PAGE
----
Upcoming events to highlight solar eclipse


By now you have likely heard that there is a major celestial event happening in Delaware County on Monday, April 8 – a total solar eclipse! This phenomenon hasn’t happened in Ohio since 1806, and the next won’t occur until 2099. To say it’s a once-in-a-lifetime opportunity is not an understatement.

If you are one of the people living inside the 124-mile-wide area of Ohio who will be able to experience the total solar eclipse, you’re likely already planning for the day. The Delaware County District Library has some tools to help you plan!

Unfortunately, those tools don’t include eclipse glasses (we recommend purchasing a pair from your favorite local business or supporting Perkins Observatory with their fundraiser for a pair). What they do include is a handy website, educational programming, community partnerships, resources, projects, books and more.

When you visit www.delawarelibrary.org/eclipse-2024, you’ll find a countdown to the eclipse, an illustration of the path of totality map, and a video, with time breakdowns for when to expect totality in your area. Delaware residents can expect to see totality at 3:11 p.m. and have it last two minutes and 35 seconds. Our neighbors to the north in Marion will also begin their totality experience at 3:11 p.m. and, being closer to the center line, will experience midnight-like darkness for three minutes and 34 seconds.

The Delaware County District Library has some fun programs planned with local partners. Bring the family out to “Eclipse Education at the Park” on Tuesday, March 12, at 5:30 p.m. This fun family program will take place with our partners at the Ohio Department of Natural Resources in the Alum Creek State Park Campground. Elementary-aged students can become “Solar Eclipse Explorers” at the Delaware Main Library on Wednesday, March 27 at 2 p.m. or the Liberty Branch Library on Thursday, March 28, at 5 p.m. Kids will create their own pinhole eclipse viewer and learn fun facts about eclipses.

Adults looking for a deeper understanding won’t want to miss “Solar Eclipse Facts with an Astrophysicist” featuring the experts from Ohio Wesleyan University’s Perkins Observatory on Thursday, March 21, at 5:30 p.m. in the Liberty Branch Library Community Rooms.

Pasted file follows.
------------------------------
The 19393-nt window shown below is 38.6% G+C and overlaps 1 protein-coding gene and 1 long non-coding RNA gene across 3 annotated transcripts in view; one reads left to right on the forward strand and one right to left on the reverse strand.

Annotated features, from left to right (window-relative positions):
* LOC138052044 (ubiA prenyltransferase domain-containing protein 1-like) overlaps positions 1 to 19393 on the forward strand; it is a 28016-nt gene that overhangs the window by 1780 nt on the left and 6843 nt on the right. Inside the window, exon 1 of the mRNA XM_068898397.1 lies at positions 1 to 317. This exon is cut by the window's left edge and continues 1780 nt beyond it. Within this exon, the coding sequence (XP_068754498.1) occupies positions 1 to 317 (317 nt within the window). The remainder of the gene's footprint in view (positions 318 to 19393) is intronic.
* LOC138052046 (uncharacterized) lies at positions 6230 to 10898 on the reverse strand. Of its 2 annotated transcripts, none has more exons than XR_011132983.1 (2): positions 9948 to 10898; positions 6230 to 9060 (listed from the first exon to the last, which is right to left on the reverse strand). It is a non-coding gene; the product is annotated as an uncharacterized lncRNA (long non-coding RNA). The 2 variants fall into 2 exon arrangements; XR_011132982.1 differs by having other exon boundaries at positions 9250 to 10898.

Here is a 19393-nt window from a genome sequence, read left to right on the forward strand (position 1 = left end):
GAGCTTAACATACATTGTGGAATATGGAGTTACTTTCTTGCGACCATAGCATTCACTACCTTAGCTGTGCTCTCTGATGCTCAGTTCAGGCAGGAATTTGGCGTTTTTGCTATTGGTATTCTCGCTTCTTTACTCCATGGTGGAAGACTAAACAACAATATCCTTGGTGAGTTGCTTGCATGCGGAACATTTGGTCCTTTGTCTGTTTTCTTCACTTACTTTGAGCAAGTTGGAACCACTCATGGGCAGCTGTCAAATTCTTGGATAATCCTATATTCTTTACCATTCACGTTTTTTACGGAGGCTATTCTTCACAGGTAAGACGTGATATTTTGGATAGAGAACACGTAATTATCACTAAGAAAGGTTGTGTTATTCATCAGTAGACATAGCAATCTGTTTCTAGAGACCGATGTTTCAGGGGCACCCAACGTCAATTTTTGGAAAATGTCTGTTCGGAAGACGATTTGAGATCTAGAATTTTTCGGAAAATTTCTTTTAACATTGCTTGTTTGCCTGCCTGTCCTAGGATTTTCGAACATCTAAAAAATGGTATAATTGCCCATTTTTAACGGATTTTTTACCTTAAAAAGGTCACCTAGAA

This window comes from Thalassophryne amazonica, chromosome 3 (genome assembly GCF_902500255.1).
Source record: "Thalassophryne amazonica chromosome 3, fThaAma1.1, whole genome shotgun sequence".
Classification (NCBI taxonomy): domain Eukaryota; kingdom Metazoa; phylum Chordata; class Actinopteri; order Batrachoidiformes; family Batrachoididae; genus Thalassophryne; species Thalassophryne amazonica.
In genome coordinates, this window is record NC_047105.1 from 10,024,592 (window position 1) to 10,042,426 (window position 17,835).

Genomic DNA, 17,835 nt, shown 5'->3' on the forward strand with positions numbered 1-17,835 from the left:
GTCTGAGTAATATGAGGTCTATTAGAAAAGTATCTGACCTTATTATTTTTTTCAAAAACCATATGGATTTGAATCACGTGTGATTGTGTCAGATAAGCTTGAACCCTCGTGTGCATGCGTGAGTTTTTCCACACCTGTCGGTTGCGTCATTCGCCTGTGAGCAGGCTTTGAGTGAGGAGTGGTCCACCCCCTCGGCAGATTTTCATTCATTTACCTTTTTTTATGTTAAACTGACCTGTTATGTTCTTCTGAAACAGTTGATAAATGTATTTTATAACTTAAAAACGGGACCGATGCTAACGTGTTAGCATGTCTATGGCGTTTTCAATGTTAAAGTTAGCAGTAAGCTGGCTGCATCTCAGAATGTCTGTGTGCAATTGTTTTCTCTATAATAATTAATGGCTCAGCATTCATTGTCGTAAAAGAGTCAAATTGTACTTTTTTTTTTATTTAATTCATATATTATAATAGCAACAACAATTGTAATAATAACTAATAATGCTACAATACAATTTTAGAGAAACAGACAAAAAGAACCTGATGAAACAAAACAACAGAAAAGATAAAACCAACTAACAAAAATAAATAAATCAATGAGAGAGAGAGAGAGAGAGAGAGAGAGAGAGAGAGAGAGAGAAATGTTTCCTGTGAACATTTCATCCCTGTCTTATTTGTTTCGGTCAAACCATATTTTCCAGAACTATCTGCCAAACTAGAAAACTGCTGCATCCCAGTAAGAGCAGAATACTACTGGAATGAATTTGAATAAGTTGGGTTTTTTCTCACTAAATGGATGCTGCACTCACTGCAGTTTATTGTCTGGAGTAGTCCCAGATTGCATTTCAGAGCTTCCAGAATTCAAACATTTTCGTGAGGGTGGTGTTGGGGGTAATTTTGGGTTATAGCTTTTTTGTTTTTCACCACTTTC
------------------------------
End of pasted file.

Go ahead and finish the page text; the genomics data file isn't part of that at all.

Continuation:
Because we’re in the business of making learning fun for all ages in the library, we also have some eclipse education for our littlest library goers. Bring the toddlers and preschoolers out for a “Total Eclipse of the Heart Dance Party” storytime on Monday, April 1, at 11 a.m. Caregivers are sure to love the music at this special dance party storytime, and littles will get their wiggles out while learning a bit about our solar system, too.

All Delaware County District Library locations will be closed on April 8 to help eliminate additional road traffic and free up emergency services for those who are visiting the county to view this special occasion. Be sure to stock up with your favorite materials in advance!

As we wrap up the last few days of Black History Month (with a bonus day for Leap Year), the library’s free video streaming service Kanopy has hundreds of hours of films available that highlight African American cinema, identity and community, arts and culture, social and political leaders, history, pioneers in sports, and activism. Add one of these titles to your “to watch” list for the weekend.

• “Life Without Basketball: The Life of a Female Muslim Athlete.” (2019) Bilqis Abdul-Qaadir broke barriers in becoming the first Division I basketball player to play wearing hijab. When a ruling ends her chances at playing professionally, she re-examines her faith and identity as a Muslim American. Nominated for an award at the Cleveland International Film Festival.

• “Tulsa: The Fire and the Forgotten.” (2021) One hundred years after the destruction of the Black-owned Greenwood district of Tulsa, Oklahoma, one of the worst incidents of racial violence in U.S. history, residents and descendants examine the history of the 1921 tragedy and its aftermath.

• “Sun Ra: A Joyful Noise.” (1980) Robert Mugge filmed jazz great Sun Ra on location in Philadelphia, Baltimore, and Washington, D.C. between 1978 and 1980. The resulting 60-minute film includes multiple public and private performances, poetry readings, a band rehearsal, interviews, and extensive improvisations.

• “Woman in Motion.” (2019) Nichelle Nichols’ daunting task to launch a national blitz for NASA, recruiting 8,000 of the nation’s best and brightest, including the trailblazing astronauts who became the first African American, Asian and Latino men and women to fly in space.

• “The Black Emperor of Broadway.” (2020) Based on a true story, Charles S. Gilpin was the first African-American to star in a leading role in a stage play during a time when roles of color were previously played by white men in blackface. As Gilpin rose to fame and recognition, tensions were high between him and playwright Eugene O’Neill which ultimately led to parting ways, though his acclaimed performance has changed Broadway forever.

If you have a question that you would like to see answered in this column, mail it to Nicole Fowles, Delaware County District Library, 84 E. Winter St., Delaware, OH 43015, or call us at 740-362-3861. You can also email your questions by visiting the library’s web site at www.delawarelibrary.org or directly to Nicole at [email protected]. No matter how you contact us, we’re always glad you asked!

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